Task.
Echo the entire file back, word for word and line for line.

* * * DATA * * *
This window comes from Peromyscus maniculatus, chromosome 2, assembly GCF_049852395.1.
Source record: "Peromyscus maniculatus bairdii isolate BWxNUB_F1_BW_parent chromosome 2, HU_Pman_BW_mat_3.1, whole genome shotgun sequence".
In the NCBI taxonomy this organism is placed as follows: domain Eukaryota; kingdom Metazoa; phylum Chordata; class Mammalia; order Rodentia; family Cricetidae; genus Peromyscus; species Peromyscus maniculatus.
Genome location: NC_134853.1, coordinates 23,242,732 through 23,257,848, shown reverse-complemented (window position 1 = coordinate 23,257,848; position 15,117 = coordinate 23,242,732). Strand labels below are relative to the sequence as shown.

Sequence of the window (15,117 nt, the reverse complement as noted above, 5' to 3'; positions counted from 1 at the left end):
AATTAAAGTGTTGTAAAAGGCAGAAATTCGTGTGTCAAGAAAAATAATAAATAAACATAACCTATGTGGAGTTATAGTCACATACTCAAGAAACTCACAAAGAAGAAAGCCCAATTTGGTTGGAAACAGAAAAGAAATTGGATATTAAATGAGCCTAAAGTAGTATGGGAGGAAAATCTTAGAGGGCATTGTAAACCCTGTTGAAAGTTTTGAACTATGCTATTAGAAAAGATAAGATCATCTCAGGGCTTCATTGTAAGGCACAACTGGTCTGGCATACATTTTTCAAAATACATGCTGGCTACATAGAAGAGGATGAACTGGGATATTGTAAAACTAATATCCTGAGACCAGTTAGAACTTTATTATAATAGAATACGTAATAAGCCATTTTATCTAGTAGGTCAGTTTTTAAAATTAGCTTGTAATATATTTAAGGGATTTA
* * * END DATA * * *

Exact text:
This window comes from Peromyscus maniculatus, chromosome 2, assembly GCF_049852395.1.
Source record: "Peromyscus maniculatus bairdii isolate BWxNUB_F1_BW_parent chromosome 2, HU_Pman_BW_mat_3.1, whole genome shotgun sequence".
In the NCBI taxonomy this organism is placed as follows: domain Eukaryota; kingdom Metazoa; phylum Chordata; class Mammalia; order Rodentia; family Cricetidae; genus Peromyscus; species Peromyscus maniculatus.
Genome location: NC_134853.1, coordinates 23,242,732 through 23,257,848, shown reverse-complemented (window position 1 = coordinate 23,257,848; position 15,117 = coordinate 23,242,732). Strand labels below are relative to the sequence as shown.

Sequence of the window (15,117 nt, the reverse complement as noted above, 5' to 3'; positions counted from 1 at the left end):
AATTAAAGTGTTGTAAAAGGCAGAAATTCGTGTGTCAAGAAAAATAATAAATAAACATAACCTATGTGGAGTTATAGTCACATACTCAAGAAACTCACAAAGAAGAAAGCCCAATTTGGTTGGAAACAGAAAAGAAATTGGATATTAAATGAGCCTAAAGTAGTATGGGAGGAAAATCTTAGAGGGCATTGTAAACCCTGTTGAAAGTTTTGAACTATGCTATTAGAAAAGATAAGATCATCTCAGGGCTTCATTGTAAGGCACAACTGGTCTGGCATACATTTTTCAAAATACATGCTGGCTACATAGAAGAGGATGAACTGGGATATTGTAAAACTAATATCCTGAGACCAGTTAGAACTTTATTATAATAGAATACGTAATAAGCCATTTTATCTAGTAGGTCAGTTTTTAAAATTAGCTTGTAATATATTTAAGGGATTTA